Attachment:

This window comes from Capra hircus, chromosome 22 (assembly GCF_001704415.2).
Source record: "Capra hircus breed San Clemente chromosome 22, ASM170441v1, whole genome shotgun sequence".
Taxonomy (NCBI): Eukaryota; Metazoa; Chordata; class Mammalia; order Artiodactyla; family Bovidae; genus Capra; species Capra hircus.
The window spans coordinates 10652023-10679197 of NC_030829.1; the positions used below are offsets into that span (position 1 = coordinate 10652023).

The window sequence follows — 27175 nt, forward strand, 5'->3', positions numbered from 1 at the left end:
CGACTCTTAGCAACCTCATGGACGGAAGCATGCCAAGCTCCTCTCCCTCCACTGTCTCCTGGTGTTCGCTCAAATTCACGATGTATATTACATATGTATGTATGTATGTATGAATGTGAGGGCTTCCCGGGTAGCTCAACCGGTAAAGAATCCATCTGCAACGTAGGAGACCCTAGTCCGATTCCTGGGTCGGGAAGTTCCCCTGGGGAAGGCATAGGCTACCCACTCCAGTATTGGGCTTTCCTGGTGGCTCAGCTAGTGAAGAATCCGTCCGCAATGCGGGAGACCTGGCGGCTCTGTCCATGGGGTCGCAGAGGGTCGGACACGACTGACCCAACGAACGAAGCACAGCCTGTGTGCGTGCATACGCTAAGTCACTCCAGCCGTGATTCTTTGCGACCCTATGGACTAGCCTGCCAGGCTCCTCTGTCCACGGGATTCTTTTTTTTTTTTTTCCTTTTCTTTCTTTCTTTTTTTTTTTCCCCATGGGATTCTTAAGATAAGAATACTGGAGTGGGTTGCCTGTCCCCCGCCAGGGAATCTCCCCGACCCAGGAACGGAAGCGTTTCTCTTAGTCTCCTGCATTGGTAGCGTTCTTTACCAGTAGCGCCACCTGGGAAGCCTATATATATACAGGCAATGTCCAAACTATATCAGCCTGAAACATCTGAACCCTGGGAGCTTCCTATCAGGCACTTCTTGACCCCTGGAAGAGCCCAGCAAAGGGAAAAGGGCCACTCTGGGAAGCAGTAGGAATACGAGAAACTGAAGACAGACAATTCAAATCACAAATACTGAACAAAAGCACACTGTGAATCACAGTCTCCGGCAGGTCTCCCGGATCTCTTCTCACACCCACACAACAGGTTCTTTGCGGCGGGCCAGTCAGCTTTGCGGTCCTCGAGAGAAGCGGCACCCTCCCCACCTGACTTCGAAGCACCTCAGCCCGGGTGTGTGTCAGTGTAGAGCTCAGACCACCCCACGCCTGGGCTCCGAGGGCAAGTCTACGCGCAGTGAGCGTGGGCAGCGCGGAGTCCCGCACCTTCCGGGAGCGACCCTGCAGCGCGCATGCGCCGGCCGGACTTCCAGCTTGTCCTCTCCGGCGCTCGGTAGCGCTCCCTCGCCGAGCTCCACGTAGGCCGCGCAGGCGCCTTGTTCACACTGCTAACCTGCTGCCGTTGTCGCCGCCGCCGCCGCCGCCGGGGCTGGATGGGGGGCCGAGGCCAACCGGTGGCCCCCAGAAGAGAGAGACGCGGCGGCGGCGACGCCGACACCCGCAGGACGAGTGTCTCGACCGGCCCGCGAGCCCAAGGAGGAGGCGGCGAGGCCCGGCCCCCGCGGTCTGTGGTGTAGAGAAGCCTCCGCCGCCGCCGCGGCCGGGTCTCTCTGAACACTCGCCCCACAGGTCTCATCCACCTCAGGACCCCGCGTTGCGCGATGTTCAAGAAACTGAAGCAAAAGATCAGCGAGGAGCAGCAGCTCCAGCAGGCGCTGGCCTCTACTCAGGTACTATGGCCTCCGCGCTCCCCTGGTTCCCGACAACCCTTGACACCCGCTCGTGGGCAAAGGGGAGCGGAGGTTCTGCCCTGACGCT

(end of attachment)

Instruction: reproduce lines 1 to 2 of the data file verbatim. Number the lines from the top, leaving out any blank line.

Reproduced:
This window comes from Capra hircus, chromosome 22 (assembly GCF_001704415.2).
Source record: "Capra hircus breed San Clemente chromosome 22, ASM170441v1, whole genome shotgun sequence".